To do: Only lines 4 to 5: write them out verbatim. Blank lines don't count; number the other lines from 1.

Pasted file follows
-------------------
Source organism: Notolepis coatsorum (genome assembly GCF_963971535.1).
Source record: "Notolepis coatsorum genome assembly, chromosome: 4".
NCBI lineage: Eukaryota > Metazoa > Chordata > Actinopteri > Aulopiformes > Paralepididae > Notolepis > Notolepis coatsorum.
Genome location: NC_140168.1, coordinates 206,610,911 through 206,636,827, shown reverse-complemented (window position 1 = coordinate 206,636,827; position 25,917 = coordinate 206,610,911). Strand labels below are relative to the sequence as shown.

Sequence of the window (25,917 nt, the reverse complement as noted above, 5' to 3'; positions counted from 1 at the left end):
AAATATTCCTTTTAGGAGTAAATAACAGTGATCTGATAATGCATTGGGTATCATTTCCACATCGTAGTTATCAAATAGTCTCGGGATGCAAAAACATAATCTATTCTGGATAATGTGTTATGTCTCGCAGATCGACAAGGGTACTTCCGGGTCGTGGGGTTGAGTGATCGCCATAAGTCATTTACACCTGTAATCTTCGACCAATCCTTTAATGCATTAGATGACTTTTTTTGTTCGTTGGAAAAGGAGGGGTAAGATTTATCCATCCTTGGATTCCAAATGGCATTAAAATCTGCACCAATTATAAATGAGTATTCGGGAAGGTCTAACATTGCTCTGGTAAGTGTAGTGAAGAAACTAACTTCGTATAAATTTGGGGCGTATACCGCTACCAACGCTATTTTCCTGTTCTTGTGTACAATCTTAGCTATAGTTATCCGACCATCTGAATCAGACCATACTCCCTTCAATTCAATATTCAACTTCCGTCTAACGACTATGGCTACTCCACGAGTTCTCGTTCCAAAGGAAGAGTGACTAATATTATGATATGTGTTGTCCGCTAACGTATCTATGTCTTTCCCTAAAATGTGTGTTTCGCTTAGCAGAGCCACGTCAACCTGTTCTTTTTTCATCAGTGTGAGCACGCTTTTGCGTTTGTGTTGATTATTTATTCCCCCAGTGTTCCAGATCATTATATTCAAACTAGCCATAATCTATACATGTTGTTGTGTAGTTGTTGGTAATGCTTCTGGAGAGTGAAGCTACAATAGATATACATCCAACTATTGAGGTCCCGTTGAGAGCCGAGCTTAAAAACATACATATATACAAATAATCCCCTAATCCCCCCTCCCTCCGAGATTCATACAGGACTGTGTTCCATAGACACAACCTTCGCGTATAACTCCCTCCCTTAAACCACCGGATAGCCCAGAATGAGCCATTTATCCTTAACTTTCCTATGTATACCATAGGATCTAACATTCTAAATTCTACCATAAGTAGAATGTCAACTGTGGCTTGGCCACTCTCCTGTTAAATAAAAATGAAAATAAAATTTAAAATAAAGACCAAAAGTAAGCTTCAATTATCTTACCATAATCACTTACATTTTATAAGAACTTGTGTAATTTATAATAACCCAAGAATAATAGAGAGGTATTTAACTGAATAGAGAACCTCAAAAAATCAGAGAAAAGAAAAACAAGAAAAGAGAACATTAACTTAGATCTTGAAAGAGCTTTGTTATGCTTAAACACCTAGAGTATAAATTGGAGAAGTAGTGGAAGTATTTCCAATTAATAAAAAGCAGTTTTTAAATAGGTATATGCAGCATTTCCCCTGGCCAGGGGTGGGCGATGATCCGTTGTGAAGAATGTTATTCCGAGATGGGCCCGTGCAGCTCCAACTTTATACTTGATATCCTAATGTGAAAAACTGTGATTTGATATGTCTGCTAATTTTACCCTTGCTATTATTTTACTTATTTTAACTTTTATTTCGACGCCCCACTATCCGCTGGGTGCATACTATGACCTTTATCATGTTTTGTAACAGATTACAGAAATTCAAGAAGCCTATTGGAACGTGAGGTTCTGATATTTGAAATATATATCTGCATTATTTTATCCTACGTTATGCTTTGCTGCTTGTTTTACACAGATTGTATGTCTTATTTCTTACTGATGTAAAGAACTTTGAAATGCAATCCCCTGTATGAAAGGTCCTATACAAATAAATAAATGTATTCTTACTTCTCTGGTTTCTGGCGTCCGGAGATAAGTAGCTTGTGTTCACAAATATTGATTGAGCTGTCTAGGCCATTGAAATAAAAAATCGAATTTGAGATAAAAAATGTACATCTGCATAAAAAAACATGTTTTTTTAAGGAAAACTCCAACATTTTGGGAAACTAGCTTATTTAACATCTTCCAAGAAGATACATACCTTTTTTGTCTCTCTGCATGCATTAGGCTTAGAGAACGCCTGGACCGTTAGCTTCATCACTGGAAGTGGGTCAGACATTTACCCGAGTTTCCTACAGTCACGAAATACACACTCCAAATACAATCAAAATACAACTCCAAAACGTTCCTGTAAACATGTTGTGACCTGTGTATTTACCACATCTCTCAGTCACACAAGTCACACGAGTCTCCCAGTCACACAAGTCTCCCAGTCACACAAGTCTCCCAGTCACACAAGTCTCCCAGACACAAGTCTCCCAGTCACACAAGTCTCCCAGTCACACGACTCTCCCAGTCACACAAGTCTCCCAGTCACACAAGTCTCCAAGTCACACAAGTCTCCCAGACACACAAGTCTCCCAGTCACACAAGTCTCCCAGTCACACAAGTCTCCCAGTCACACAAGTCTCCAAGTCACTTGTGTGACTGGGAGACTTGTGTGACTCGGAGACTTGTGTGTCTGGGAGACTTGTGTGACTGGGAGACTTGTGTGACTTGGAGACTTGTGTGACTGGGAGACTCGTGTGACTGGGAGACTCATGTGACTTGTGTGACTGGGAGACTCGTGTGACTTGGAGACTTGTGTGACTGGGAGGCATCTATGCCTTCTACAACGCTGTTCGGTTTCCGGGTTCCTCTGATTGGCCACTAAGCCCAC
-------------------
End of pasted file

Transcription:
Genome location: NC_140168.1, coordinates 206,610,911 through 206,636,827, shown reverse-complemented (window position 1 = coordinate 206,636,827; position 25,917 = coordinate 206,610,911). Strand labels below are relative to the sequence as shown.

Sequence of the window (25,917 nt, the reverse complement as noted above, 5' to 3'; positions counted from 1 at the left end):